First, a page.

One caveat about all CTCSS being interchangeable is that some professional systems use a phase-reversal of the CTCSS tone at the end of a transmission to eliminate the squelch crash or squelch tail. This is common with General Electric Mobile Radio and Motorola systems. The CTCSS tone does a phase shift for about 200 milliseconds at the end of a transmission. In old systems, decoders used mechanical reeds to decode CTCSS tones. When audio at a resonant pitch was fed into the reed, it would vibrate on a set of springs, turning on the speaker audio. The end-of-transmission phase reversal (called "reverse burst" by Motorola and "squelch tail elimination" or "STE" by GE ) caused the reed to abruptly stop vibrating and the receive audio would mute. Initially, a phase shift of 180 degrees was used, but experience showed that a shift of ±120 to 135 degrees was optimal in halting the mechanical reeds. These systems often have audio muting logic set for CTCSS only. If a non-Motorola transmitter, (without the phase reversal feature,) is used, the squelch can remain unmuted for as long as the reed continues to vibrate — up to 1.5 seconds at the end of a transmission.

Intermodulation interference

In non-critical uses, CTCSS can also be used to hide the presence of interfering signals such as receiver-produced intermodulation. Receivers with poor specifications — such as scanners or low-cost mobile radios — cannot reject the strong signals present in urban environments. The interference will still be present but the decoder will block it from being heard. It will still degrade system performance but by using selective calling the user will not have to hear the noises produced by receiving the interference.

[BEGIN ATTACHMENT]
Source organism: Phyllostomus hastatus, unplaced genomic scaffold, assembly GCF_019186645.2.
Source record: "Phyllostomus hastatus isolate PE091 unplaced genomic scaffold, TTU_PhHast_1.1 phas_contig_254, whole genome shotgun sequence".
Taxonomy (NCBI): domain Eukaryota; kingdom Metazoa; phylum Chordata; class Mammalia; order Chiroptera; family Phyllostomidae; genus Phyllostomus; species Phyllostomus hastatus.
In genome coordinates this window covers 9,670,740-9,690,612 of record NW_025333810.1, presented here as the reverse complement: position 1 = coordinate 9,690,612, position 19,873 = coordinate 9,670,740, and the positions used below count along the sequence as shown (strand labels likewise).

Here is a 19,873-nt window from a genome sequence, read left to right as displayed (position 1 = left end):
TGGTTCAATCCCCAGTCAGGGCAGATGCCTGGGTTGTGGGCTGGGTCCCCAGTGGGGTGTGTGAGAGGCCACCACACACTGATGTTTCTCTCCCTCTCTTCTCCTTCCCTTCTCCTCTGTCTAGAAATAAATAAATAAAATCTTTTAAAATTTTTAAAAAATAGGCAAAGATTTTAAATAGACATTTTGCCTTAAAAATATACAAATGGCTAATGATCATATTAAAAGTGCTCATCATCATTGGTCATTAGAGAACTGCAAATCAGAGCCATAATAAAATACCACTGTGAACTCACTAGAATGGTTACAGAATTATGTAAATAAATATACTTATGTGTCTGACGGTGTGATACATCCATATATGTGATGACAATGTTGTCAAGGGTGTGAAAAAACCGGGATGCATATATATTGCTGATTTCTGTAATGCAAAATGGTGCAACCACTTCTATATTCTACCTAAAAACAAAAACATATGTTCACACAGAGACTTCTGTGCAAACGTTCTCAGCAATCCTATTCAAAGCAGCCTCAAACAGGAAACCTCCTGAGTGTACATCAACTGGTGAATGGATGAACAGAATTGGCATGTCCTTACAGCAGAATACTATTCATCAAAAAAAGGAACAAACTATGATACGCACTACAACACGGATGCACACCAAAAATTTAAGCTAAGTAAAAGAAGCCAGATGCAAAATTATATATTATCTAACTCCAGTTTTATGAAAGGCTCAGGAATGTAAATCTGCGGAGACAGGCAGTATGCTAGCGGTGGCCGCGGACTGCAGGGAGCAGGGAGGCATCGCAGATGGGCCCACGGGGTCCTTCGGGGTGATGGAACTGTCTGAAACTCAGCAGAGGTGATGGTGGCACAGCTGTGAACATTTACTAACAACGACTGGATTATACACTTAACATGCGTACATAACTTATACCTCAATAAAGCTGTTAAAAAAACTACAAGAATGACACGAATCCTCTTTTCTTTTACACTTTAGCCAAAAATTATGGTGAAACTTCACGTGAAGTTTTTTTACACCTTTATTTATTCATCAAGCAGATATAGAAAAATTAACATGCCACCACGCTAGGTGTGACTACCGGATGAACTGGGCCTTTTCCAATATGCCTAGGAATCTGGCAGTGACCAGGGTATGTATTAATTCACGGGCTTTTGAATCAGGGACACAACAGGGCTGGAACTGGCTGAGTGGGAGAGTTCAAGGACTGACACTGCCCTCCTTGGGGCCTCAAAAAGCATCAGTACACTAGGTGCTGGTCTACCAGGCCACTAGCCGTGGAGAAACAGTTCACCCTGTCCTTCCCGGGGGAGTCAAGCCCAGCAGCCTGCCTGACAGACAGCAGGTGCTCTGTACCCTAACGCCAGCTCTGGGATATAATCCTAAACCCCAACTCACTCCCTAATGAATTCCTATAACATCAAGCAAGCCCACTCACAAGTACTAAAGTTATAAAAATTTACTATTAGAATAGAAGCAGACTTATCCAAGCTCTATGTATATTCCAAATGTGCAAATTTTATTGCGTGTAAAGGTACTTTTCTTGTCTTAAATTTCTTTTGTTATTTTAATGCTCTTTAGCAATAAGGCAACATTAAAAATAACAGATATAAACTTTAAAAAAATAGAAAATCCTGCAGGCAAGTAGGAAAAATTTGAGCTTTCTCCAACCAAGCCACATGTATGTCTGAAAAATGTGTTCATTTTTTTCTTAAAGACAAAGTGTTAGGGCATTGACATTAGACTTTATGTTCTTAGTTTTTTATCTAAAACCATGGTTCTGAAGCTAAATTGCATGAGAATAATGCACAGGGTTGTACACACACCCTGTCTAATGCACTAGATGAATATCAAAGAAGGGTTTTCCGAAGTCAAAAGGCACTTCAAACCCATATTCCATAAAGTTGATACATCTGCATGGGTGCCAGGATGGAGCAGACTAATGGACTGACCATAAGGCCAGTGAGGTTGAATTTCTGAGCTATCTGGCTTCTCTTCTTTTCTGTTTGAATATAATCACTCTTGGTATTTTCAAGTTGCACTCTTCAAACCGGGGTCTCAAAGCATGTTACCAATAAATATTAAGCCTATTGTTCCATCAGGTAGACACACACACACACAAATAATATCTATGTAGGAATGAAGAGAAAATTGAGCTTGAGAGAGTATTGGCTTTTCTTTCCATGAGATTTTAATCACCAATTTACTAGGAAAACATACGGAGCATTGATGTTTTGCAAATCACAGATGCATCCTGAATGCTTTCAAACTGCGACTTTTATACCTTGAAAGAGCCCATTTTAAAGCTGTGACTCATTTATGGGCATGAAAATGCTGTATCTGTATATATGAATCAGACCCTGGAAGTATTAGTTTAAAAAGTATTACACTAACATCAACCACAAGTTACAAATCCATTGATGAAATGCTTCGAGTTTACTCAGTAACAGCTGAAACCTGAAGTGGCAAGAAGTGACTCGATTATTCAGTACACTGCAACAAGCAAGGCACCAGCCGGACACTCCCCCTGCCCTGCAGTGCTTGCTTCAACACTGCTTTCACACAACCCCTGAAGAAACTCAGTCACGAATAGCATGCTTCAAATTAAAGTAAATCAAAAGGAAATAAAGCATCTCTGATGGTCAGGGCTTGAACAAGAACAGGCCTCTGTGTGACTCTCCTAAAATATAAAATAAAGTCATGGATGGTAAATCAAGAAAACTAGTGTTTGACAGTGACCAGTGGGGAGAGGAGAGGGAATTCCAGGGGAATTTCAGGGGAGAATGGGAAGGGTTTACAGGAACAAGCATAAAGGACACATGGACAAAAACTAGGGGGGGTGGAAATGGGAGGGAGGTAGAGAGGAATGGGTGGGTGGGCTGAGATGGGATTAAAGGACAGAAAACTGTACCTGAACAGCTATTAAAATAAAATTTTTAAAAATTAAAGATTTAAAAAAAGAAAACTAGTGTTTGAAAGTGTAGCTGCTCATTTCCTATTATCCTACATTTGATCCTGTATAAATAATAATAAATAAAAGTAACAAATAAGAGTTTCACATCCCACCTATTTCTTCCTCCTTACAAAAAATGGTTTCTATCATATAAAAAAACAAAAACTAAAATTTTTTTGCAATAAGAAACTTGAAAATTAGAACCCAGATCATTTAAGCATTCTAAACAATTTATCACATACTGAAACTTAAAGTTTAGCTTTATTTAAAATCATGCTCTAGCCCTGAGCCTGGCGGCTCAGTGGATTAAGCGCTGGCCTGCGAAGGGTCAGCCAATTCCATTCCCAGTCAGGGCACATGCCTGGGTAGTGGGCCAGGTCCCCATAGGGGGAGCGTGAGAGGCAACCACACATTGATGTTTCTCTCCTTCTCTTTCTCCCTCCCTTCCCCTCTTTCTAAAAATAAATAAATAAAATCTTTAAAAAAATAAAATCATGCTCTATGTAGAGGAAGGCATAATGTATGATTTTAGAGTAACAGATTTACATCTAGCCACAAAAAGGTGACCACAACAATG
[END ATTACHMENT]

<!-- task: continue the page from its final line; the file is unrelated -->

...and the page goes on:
CTCSS is very commonly used in amateur radio for this purpose. Wideband and extremely sensitive transceivers are common in amateur radio, which imposes limits on achievable intermodulation and adjacent-channel performance. Often all repeaters in a geographical region share the same CTCSS tone as a method of reducing co-channel interference from adjacent regions and increasing frequency reuse. This is a practice linked back to an old FCC practice of coordinating CTCSS tones for business services. In areas where no coordination is necessary, a default of 100 Hz has become a de facto standard.

In systems with life-safety uses such as search and rescue or ambulance company dispatching, the presence of interfering signals should be corrected rather than masked with CTCSS tone squelch. Interfering signals masked by tone squelch will eventually produce apparently random missed messages. Users will not understand why they could not hear a call. The intermittent nature of interfering signals will make the problem difficult to reproduce and troubleshoot.